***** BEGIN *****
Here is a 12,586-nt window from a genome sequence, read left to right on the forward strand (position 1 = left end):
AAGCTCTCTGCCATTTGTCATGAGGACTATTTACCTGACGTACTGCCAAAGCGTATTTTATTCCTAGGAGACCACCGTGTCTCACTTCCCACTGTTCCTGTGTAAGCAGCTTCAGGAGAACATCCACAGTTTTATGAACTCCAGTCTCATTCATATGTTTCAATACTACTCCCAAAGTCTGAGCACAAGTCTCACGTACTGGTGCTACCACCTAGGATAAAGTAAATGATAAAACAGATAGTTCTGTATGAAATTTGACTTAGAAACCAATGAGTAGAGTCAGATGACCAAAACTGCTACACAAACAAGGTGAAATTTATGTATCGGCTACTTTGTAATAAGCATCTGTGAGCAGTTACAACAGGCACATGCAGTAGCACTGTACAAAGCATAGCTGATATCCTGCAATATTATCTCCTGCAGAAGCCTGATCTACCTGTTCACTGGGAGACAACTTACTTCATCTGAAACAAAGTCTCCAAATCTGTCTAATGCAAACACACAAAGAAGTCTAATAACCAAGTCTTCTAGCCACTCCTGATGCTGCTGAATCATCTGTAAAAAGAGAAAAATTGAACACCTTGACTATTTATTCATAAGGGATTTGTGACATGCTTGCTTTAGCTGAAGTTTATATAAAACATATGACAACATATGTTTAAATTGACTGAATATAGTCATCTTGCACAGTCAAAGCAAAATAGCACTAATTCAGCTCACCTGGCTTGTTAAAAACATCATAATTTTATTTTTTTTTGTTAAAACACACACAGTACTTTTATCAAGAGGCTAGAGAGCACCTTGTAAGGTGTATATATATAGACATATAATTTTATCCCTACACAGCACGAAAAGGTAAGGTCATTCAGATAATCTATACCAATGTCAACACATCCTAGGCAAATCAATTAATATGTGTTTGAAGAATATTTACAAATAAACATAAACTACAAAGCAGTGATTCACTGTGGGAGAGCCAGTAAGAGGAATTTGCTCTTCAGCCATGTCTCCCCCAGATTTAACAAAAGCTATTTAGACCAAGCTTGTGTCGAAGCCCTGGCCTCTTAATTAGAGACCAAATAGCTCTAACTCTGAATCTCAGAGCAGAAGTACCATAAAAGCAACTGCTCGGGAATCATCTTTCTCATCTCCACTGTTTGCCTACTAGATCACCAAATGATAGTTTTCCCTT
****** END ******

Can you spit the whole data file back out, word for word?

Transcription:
Here is a 12,586-nt window from a genome sequence, read left to right on the forward strand (position 1 = left end):
AAGCTCTCTGCCATTTGTCATGAGGACTATTTACCTGACGTACTGCCAAAGCGTATTTTATTCCTAGGAGACCACCGTGTCTCACTTCCCACTGTTCCTGTGTAAGCAGCTTCAGGAGAACATCCACAGTTTTATGAACTCCAGTCTCATTCATATGTTTCAATACTACTCCCAAAGTCTGAGCACAAGTCTCACGTACTGGTGCTACCACCTAGGATAAAGTAAATGATAAAACAGATAGTTCTGTATGAAATTTGACTTAGAAACCAATGAGTAGAGTCAGATGACCAAAACTGCTACACAAACAAGGTGAAATTTATGTATCGGCTACTTTGTAATAAGCATCTGTGAGCAGTTACAACAGGCACATGCAGTAGCACTGTACAAAGCATAGCTGATATCCTGCAATATTATCTCCTGCAGAAGCCTGATCTACCTGTTCACTGGGAGACAACTTACTTCATCTGAAACAAAGTCTCCAAATCTGTCTAATGCAAACACACAAAGAAGTCTAATAACCAAGTCTTCTAGCCACTCCTGATGCTGCTGAATCATCTGTAAAAAGAGAAAAATTGAACACCTTGACTATTTATTCATAAGGGATTTGTGACATGCTTGCTTTAGCTGAAGTTTATATAAAACATATGACAACATATGTTTAAATTGACTGAATATAGTCATCTTGCACAGTCAAAGCAAAATAGCACTAATTCAGCTCACCTGGCTTGTTAAAAACATCATAATTTTATTTTTTTTTGTTAAAACACACACAGTACTTTTATCAAGAGGCTAGAGAGCACCTTGTAAGGTGTATATATATAGACATATAATTTTATCCCTACACAGCACGAAAAGGTAAGGTCATTCAGATAATCTATACCAATGTCAACACATCCTAGGCAAATCAATTAATATGTGTTTGAAGAATATTTACAAATAAACATAAACTACAAAGCAGTGATTCACTGTGGGAGAGCCAGTAAGAGGAATTTGCTCTTCAGCCATGTCTCCCCCAGATTTAACAAAAGCTATTTAGACCAAGCTTGTGTCGAAGCCCTGGCCTCTTAATTAGAGACCAAATAGCTCTAACTCTGAATCTCAGAGCAGAAGTACCATAAAAGCAACTGCTCGGGAATCATCTTTCTCATCTCCACTGTTTGCCTACTAGATCACCAAATGATAGTTTTCCCTT